She said it’s common for people who become professionals to want to get rid of tattoos, especially if the tattoos are somewhere that is visible while they are at work.

“We had one gentleman who got one on college spring break and now he is a professional,” she said. “It’s on his arm so he feels like he has to hide it.”

Others interested in removal want to change or refresh a tattoo they already have. In order to do so, in some cases it’s easier to wipe part of it away so there is a clean slate for a tattoo artist to work.

DON’T THINK, ‘WHATEVER’

Just because tattoos can be removed more effectively and with less pain than was previously the case, that doesn’t mean a decision to get a tattoo should be approached lightly, however.

“I would never, ever, ever go into getting a tattoo thinking, ‘Whatever, if I don’t like it, I’ll just get rid of it in five years,’” said Lee Middleton, R.N. B.S.N., a tattoo removal specialist at Cosmetic Skin & Laser Center.

In addition to the cost of getting a tattoo removed, there is the pain or discomfort, which, as with getting a tattoo, varies depending on where on the body the tattoo is located.

Middleton said lidocaine, an anesthetic applied as a topical cream, is used at her clinic to ease the pain. Nonetheless, it’s a medical procedure, and there are risks, such as infection.

Middleton said the biggest issue she raises with potential clients is that they need to keep their expectations in check. There are many variables that go into how difficult it will be to remove a tattoo and they are not always evident on the first office visit. Removal could take three visits, or it could take a dozen visits.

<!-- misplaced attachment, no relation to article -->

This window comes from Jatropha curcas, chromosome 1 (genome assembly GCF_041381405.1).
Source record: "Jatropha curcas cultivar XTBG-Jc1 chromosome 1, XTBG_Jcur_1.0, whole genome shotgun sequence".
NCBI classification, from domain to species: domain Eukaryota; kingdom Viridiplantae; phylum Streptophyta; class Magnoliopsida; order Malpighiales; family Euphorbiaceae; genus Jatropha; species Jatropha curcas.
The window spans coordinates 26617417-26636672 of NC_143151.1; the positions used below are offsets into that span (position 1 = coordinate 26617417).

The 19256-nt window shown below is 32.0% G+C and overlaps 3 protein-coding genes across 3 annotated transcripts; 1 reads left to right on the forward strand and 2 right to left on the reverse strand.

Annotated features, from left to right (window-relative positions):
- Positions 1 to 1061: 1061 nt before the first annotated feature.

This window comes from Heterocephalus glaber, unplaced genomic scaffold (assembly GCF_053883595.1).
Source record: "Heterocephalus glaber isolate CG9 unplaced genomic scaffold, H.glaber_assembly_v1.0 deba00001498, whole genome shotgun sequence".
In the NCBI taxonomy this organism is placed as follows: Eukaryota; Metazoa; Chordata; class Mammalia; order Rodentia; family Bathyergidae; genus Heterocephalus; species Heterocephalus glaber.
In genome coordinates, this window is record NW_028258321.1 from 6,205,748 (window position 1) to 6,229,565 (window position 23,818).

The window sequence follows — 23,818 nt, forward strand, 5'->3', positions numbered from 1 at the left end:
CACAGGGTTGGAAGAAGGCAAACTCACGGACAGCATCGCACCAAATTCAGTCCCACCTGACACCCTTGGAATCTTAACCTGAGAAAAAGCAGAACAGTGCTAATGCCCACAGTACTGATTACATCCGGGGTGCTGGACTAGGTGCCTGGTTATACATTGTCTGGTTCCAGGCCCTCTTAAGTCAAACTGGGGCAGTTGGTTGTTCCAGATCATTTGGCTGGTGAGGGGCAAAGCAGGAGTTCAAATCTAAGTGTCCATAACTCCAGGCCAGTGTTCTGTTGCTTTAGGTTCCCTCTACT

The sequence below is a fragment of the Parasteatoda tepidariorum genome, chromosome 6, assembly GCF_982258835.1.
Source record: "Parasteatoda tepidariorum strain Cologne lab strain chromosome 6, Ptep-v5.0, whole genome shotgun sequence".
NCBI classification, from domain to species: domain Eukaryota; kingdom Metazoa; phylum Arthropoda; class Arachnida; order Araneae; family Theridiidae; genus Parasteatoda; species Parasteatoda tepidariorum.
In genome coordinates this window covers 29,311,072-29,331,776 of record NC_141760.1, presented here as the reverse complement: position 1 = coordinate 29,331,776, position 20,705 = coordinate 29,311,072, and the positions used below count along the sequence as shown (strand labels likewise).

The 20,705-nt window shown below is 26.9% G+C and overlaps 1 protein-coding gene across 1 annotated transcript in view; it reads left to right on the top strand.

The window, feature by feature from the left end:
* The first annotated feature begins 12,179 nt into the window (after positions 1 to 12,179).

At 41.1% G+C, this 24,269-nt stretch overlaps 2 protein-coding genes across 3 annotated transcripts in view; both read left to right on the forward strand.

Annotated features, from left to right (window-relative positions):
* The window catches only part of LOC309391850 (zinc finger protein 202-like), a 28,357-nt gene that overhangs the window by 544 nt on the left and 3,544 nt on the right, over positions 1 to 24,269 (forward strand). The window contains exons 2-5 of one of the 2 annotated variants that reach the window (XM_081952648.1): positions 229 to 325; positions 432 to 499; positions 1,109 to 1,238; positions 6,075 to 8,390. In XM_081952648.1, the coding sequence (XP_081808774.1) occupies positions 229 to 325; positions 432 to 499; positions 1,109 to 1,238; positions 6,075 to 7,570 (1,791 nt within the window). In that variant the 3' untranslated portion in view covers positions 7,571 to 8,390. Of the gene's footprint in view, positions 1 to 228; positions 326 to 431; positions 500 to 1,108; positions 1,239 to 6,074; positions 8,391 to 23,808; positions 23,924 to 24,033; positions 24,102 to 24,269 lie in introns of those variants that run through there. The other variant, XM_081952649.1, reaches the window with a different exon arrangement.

RESULTS VARY

Black ink tattoos are typically the easiest to remove, but sometimes a black ink tattoo might not be what it appears.

Middleton was recently at a conference on advanced tattoo removal in Denver and she learned of a case of a man who expected a fairly easy removal, who actually required many more treatments than was expected.

Once clinicians removed a layer of black ink, they discovered a splotch of green ink, a pigment that is much harder for the laser to remove.

In other cases, people have discovered their tattoos are much easier to remove than was expected.

“People need to understand that it’s a work in progress, but the results that we have seen have been very promising,” Middleton said.

How heavy a hand the tattoo artist uses when applying the tattoo changes the difficulty of removal, also. Deep tattoos are harder to remove than those where the ink is closer to the surface.

ALSO A CLIENT

Middleton is also planning to undergo tattoo removal herself.

She has a tattoo of a feather on her ankle that she no longer wants.

“It changed over time,” she said. “I’ve had it for 23 years. At the time it seemed to make a lot of sense to me.”

She was on a trip with a group of friends and they decided to get tattoos together.

“It eventually no longer looked like what it was supposed to look like,” she said.

Middleton said she never considered tattoo removal until the latest generation of laser removal recently became available. Older tattoo removal processes were too invasive and could leave behind skin that looked scarred.

WHAT YOU SHOULD KNOW

Treatments start at around $150 and are not covered by insurance.

What’s left after a tattoo is removed with a laser isn’t a clean slate, though it’s closer to that than early generations of tattoo removal.

The treatments can as take a little as a minute for a small tattoo. The artwork should disappear after three to 10 treatments.

A mark on the skin will remain. Middleton said it’s like creating a little wound in the skin, and once the tattoo is gone, that blemish will be there in its place. It’s less noticeable than an unwanted tattoo, however. “Most people would rather have that than an ex-girlfriend’s name,” she said.